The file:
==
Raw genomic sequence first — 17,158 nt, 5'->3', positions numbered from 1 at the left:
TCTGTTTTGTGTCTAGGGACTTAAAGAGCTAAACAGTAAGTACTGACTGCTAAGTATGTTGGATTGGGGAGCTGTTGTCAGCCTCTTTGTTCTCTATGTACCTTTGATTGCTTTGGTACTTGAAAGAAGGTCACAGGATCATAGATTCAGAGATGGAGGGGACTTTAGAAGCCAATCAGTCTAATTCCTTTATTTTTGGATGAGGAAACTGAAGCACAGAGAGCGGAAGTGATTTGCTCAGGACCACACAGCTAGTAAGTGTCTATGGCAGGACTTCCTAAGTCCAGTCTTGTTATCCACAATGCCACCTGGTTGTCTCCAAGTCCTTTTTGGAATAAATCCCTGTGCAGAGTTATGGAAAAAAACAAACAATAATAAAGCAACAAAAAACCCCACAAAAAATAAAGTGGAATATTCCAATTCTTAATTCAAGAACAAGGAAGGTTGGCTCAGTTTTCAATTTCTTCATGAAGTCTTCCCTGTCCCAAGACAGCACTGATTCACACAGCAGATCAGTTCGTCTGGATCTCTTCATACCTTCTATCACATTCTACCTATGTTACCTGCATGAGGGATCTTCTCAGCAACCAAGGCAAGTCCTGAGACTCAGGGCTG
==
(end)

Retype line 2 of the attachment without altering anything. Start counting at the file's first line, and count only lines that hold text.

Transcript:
TCTGTTTTGTGTCTAGGGACTTAAAGAGCTAAACAGTAAGTACTGACTGCTAAGTATGTTGGATTGGGGAGCTGTTGTCAGCCTCTTTGTTCTCTATGTACCTTTGATTGCTTTGGTACTTGAAAGAAGGTCACAGGATCATAGATTCAGAGATGGAGGGGACTTTAGAAGCCAATCAGTCTAATTCCTTTATTTTTGGATGAGGAAACTGAAGCACAGAGAGCGGAAGTGATTTGCTCAGGACCACACAGCTAGTAAGTGTCTATGGCAGGACTTCCTAAGTCCAGTCTTGTTATCCACAATGCCACCTGGTTGTCTCCAAGTCCTTTTTGGAATAAATCCCTGTGCAGAGTTATGGAAAAAAACAAACAATAATAAAGCAACAAAAAACCCCACAAAAAATAAAGTGGAATATTCCAATTCTTAATTCAAGAACAAGGAAGGTTGGCTCAGTTTTCAATTTCTTCATGAAGTCTTCCCTGTCCCAAGACAGCACTGATTCACACAGCAGATCAGTTCGTCTGGATCTCTTCATACCTTCTATCACATTCTACCTATGTTACCTGCATGAGGGATCTTCTCAGCAACCAAGGCAAGTCCTGAGACTCAGGGCTG